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Manual page for Siril

Siril is an astronomical image processing free software, see main page for more details.

A powerful astronomical image viewer

A Display Mode viewer is used to improve the visibility of an image, but without altering its pixel data in any way.

  • Linear: This is the default mode in Siril. Pixels are displayed from the darkest to the brightest in a linear scale.
  • Logarithm: Same than linear instead that here the scale is logarithmic. The operation emphase simultenaously information in faint and bright levels of the image.
  • Square root: This transformation, takes the square root of each pixels. The result is close to the logarithm mode.
  • Squared: Same than before but using the squared of each pixels.
  • Asinh: The inverse hyperbolic sine is the most commonly used, it reproduces the perceptual ability of the human eye, which can accommodate to perceive dramatically different levels of brightness simultaneously. Asinh is close to the logarithm mode but has a better behavior around zero.
  • Histogram: This mode increases the contrast of the image by increasing the dynamic range of intensity given to pixels with the most probable intensity values. It is very valuable to evaluate all the signal contained in the image.

All these modes can also be applied on each layer in an independent way.

This video tutorial shows the different modes you can use to display your images.

In addition to this, Siril provides different colormap display: Siril colormap.png

Process your single images

Background extraction

When your image contains an intense light pollution, it is useful to remove it. Siril provides a "Background Extraction" tool in order to remove the gradient of the sky background. So far, Siril uses a polynomial method where generally 4th degree is a good choice. However, this tool allows you to choose between first and 4th degree.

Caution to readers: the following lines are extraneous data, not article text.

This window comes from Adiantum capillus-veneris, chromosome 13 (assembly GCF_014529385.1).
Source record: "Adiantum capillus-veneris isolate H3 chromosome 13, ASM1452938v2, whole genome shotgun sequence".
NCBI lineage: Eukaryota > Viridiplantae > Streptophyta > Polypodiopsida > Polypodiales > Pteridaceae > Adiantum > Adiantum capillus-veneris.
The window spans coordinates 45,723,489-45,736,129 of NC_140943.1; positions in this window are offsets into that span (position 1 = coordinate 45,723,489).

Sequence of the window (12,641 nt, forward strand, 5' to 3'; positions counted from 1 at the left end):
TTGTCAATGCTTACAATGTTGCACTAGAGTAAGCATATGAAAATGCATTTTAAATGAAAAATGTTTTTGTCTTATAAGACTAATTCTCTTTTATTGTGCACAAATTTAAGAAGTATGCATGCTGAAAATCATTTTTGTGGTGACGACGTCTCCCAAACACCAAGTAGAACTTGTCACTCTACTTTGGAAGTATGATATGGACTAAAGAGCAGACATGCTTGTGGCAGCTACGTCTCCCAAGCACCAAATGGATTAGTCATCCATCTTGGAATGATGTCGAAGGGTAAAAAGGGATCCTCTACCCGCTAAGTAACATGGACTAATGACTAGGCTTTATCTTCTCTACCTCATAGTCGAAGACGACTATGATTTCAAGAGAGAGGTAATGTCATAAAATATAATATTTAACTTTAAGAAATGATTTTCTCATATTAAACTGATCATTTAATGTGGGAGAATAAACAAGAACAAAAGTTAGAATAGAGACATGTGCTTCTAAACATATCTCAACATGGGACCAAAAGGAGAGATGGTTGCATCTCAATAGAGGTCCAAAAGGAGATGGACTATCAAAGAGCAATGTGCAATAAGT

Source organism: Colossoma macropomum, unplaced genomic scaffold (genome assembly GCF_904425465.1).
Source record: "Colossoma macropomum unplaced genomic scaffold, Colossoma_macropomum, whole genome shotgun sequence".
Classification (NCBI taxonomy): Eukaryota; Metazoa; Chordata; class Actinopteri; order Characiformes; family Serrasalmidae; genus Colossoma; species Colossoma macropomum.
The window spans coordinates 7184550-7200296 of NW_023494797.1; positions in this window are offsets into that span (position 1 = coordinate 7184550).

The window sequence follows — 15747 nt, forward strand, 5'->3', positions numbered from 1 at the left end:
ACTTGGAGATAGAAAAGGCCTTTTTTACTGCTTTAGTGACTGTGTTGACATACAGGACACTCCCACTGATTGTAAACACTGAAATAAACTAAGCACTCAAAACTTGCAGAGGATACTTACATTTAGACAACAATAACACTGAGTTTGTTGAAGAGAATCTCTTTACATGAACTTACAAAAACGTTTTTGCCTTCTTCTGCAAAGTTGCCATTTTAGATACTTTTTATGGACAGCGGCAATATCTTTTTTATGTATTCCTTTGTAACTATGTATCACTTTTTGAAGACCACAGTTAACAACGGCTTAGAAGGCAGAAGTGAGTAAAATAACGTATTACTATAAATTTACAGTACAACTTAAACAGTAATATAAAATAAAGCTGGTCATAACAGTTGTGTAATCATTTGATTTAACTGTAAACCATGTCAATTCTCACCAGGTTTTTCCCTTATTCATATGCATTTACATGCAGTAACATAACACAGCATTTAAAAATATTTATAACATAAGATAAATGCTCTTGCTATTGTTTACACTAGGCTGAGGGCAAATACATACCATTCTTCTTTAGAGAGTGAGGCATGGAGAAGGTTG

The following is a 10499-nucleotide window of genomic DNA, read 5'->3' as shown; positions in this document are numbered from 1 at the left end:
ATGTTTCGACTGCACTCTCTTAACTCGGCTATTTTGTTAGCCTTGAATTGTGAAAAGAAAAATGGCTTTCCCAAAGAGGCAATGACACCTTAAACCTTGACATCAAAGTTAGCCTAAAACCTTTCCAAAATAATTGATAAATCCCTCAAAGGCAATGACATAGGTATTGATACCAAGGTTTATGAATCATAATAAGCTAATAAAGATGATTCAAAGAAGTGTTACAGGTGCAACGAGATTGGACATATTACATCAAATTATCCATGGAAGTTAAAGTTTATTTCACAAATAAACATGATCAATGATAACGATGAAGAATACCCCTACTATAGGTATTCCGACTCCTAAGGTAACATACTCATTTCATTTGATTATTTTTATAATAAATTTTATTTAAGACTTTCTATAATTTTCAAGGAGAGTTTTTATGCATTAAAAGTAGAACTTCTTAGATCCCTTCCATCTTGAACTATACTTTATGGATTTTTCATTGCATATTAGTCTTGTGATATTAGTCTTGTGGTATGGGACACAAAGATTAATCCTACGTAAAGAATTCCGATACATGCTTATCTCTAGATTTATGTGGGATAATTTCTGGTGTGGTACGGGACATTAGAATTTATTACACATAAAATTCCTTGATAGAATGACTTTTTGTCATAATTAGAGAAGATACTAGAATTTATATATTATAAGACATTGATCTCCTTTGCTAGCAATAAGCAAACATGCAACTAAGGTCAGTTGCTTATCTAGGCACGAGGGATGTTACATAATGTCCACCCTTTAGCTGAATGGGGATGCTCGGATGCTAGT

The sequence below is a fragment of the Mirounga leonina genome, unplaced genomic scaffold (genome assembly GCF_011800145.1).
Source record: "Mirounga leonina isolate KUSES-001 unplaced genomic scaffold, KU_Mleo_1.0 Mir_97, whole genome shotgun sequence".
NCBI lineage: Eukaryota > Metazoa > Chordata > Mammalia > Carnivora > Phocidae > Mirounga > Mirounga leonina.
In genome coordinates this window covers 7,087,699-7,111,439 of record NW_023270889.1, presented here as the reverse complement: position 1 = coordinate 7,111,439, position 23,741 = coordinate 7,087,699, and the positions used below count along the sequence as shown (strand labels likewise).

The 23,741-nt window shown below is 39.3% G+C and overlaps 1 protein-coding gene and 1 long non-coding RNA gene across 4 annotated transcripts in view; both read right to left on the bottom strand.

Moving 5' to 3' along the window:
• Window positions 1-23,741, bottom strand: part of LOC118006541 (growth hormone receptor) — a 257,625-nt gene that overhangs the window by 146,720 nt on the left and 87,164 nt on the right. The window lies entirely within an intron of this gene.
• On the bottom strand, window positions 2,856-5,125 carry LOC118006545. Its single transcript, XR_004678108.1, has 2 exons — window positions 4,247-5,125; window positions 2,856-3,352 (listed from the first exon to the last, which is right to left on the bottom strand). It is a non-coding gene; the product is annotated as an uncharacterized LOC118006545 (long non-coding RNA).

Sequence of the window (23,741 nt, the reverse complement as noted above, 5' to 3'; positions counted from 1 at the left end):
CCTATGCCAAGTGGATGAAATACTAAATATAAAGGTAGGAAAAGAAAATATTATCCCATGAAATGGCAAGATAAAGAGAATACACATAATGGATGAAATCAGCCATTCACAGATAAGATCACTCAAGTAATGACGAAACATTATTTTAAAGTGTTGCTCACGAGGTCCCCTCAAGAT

Siril bkg.png

After extraction you can switch between image and background view in order to check the result. If you are satisfied you can thus apply the correction (subraction or division). The subtraction operation is very different from the simple operation used for the darks and bias/offsets. Indeed, as the level of the background is identical to the one of the image, applying a simple subtraction would result in a image with a lot of black pixels. To avoid any inconvenience, the operation is done with 32bits signed integers and finally converted into native format (16-bits unsigned).

Following, respectively, the start image and final image (after background extraction with subtraction and equalization):

BKG before.png

BKG after.png

Color calibration

The color calibration tool performs a balancing of the colors of a linear RGB deep-sky image. This video tutorial shows how to use the tool. Note that Background Equalization (now called Background Neutralization) has been moved in the calibration box because it is needed before any calibration. This tool is in beta mode and should be use with caution.

Reducing green tint in processed images

This video tutorial shows how to remove the green tint in processed images using the graphical user interface. This function can also be accessed from the command line, with the rmgreen command.

Fast Fourier Transform (FFT)

A FFT algorithm is integrated to Siril in order to provide you a tool to evaluate fixed pattern noise of an image. You can thus remove the frequency pattern of the noise in the modulus file and save the result. Modulus and phase are saved in different files so you can compute the inverse transformation to retrieve the corrected image.

RGB Compositing

A new channel synthesis tool is provided in Siril. This tool allows you to mix and align up to 7 channels plus one for Luminance. The tool handles the binning, just make sure to not crop the picture before: the bin1x1 must ALWAYS be loaded first and the bin2x2 pictures must be four times as small (divided by a factor of two in each dimension).

The first video shows a mixing between L, R, G and B channels with same size and no alignments needed: the L channel is given by an H-alpha processed image. This second video shows mixing between images with different binning. The alignment is also required.

After mixing, save your result and process it as you want.

Tutorial for a complete sequence processing

An illustrated tutorial has been compiled to describe the usual processing steps, starting from RAW DSLR images to stacking.

A video tutorial is also available to describe the usual planetary processing.

Astrometry

Siril provides a few astrometry tools.

In particular, the PSF function that uses the Levenberg–Marquardt algorithm for minimization. See the dedicated page for a video tutorial.